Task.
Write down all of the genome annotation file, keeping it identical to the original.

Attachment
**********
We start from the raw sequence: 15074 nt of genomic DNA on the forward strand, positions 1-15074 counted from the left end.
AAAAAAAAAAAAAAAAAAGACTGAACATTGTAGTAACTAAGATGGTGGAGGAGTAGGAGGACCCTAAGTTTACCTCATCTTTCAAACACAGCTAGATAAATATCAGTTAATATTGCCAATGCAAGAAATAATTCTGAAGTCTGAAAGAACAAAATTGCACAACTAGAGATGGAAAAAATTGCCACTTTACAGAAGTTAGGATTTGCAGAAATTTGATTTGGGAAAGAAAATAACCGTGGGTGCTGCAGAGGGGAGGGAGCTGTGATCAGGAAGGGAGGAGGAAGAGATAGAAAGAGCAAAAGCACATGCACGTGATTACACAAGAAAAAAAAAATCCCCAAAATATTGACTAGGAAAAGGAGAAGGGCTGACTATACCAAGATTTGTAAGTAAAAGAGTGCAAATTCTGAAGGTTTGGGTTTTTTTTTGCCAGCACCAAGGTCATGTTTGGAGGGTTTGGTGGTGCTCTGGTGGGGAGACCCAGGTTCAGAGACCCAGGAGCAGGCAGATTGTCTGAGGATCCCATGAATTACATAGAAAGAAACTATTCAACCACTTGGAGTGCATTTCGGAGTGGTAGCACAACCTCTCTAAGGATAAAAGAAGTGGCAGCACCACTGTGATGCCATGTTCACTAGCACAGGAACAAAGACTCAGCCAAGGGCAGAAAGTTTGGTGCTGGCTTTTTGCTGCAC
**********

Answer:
We start from the raw sequence: 15074 nt of genomic DNA on the forward strand, positions 1-15074 counted from the left end.
AAAAAAAAAAAAAAAAAAGACTGAACATTGTAGTAACTAAGATGGTGGAGGAGTAGGAGGACCCTAAGTTTACCTCATCTTTCAAACACAGCTAGATAAATATCAGTTAATATTGCCAATGCAAGAAATAATTCTGAAGTCTGAAAGAACAAAATTGCACAACTAGAGATGGAAAAAATTGCCACTTTACAGAAGTTAGGATTTGCAGAAATTTGATTTGGGAAAGAAAATAACCGTGGGTGCTGCAGAGGGGAGGGAGCTGTGATCAGGAAGGGAGGAGGAAGAGATAGAAAGAGCAAAAGCACATGCACGTGATTACACAAGAAAAAAAAAATCCCCAAAATATTGACTAGGAAAAGGAGAAGGGCTGACTATACCAAGATTTGTAAGTAAAAGAGTGCAAATTCTGAAGGTTTGGGTTTTTTTTTGCCAGCACCAAGGTCATGTTTGGAGGGTTTGGTGGTGCTCTGGTGGGGAGACCCAGGTTCAGAGACCCAGGAGCAGGCAGATTGTCTGAGGATCCCATGAATTACATAGAAAGAAACTATTCAACCACTTGGAGTGCATTTCGGAGTGGTAGCACAACCTCTCTAAGGATAAAAGAAGTGGCAGCACCACTGTGATGCCATGTTCACTAGCACAGGAACAAAGACTCAGCCAAGGGCAGAAAGTTTGGTGCTGGCTTTTTGCTGCAC